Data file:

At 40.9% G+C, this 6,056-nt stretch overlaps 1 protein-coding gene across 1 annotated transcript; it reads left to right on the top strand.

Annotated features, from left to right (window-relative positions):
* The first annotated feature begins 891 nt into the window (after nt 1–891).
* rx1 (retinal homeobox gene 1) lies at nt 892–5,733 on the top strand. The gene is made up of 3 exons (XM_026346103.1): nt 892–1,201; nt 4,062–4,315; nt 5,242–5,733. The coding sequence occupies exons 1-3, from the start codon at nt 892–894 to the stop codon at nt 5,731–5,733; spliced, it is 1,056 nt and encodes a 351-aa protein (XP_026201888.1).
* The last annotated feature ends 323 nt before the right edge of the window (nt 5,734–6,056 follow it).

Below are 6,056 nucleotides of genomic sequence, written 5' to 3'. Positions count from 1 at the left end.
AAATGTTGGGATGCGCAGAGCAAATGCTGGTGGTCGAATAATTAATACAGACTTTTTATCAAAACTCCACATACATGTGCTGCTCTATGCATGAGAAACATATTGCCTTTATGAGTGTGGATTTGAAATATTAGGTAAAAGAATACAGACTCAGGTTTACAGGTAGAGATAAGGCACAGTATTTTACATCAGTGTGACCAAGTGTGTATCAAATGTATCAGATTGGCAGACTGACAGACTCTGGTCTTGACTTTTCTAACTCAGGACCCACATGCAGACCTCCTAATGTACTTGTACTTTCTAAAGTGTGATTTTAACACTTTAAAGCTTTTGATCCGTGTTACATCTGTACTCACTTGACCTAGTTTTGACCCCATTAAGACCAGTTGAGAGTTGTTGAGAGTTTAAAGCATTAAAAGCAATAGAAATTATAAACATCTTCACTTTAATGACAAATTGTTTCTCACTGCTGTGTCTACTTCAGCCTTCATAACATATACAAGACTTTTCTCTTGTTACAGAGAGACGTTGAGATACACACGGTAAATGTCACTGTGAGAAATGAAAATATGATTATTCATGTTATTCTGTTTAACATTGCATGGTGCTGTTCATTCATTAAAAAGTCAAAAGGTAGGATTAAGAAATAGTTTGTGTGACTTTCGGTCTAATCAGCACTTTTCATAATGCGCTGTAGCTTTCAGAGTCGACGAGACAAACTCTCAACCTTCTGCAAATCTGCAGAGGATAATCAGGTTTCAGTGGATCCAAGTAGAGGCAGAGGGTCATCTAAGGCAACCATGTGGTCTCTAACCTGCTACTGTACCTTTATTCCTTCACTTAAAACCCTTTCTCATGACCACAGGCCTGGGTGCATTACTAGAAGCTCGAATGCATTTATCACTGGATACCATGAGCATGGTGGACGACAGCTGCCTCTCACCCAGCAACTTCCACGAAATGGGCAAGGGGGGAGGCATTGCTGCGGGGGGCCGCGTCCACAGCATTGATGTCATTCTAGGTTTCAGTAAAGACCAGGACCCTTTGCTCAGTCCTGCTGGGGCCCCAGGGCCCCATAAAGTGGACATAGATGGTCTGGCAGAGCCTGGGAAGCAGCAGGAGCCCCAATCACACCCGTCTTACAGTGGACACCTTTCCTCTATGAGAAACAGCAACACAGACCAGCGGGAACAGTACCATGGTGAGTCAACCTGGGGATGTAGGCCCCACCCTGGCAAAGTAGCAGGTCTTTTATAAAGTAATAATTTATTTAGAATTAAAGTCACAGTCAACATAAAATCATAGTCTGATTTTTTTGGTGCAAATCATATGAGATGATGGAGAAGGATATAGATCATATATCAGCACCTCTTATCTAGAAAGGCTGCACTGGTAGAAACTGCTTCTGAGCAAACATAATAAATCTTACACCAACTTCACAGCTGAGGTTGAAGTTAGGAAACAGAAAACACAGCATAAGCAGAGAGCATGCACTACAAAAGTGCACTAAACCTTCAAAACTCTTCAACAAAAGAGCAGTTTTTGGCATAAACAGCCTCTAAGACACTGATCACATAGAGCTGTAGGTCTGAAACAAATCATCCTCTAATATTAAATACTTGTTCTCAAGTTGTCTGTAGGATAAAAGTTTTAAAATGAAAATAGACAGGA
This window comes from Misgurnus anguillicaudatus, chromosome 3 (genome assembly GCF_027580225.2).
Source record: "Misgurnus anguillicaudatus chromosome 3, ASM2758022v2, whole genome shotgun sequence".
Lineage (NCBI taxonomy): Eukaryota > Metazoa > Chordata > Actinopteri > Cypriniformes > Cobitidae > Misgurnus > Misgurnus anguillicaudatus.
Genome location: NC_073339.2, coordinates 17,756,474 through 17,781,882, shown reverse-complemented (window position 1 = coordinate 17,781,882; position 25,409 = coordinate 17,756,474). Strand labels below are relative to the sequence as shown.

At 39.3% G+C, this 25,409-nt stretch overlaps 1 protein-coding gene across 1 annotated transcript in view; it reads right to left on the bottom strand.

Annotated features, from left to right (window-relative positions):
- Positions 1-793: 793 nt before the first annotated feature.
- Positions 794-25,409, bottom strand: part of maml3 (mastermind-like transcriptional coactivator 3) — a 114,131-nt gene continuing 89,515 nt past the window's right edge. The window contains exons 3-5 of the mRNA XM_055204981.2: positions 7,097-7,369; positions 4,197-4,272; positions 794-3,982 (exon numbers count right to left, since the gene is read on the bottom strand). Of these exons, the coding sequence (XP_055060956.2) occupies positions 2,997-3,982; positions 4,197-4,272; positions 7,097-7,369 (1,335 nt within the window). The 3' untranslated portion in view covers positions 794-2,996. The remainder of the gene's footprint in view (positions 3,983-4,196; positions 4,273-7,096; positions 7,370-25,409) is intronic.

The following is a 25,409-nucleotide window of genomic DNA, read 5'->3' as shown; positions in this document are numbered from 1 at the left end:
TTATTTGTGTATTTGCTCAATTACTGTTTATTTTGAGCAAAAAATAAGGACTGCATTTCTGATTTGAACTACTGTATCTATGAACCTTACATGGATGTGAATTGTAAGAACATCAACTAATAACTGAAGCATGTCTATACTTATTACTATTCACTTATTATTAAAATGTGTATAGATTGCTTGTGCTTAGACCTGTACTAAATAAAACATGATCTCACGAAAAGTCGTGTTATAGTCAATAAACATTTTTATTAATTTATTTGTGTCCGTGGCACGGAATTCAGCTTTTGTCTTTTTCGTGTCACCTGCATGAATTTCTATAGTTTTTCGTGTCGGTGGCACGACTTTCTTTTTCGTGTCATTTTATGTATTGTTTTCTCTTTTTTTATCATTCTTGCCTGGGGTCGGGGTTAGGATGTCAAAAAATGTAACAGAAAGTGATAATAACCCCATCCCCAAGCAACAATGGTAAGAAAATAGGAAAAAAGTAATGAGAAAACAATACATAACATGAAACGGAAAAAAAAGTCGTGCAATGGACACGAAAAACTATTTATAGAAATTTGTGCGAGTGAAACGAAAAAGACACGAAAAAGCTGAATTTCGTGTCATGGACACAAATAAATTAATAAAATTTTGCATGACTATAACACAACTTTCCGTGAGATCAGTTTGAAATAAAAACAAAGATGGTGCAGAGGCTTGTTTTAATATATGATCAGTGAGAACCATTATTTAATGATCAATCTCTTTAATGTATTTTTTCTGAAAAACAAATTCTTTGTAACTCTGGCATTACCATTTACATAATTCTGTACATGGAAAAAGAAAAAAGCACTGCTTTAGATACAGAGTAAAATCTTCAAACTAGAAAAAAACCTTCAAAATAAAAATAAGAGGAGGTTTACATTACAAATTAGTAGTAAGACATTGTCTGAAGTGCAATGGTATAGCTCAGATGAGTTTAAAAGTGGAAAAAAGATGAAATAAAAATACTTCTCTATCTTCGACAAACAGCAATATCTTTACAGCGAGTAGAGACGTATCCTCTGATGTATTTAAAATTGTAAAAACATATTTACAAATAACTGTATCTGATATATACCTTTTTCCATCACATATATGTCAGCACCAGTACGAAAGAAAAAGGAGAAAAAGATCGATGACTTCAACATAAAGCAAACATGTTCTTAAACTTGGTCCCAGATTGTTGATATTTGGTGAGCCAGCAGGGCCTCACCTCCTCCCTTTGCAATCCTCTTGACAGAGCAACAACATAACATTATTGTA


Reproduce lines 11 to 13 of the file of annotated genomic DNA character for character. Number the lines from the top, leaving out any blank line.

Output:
Genome location: NC_073339.2, coordinates 17,756,474 through 17,781,882, shown reverse-complemented (window position 1 = coordinate 17,781,882; position 25,409 = coordinate 17,756,474). Strand labels below are relative to the sequence as shown.

At 39.3% G+C, this 25,409-nt stretch overlaps 1 protein-coding gene across 1 annotated transcript in view; it reads right to left on the bottom strand.

Annotated features, from left to right (window-relative positions):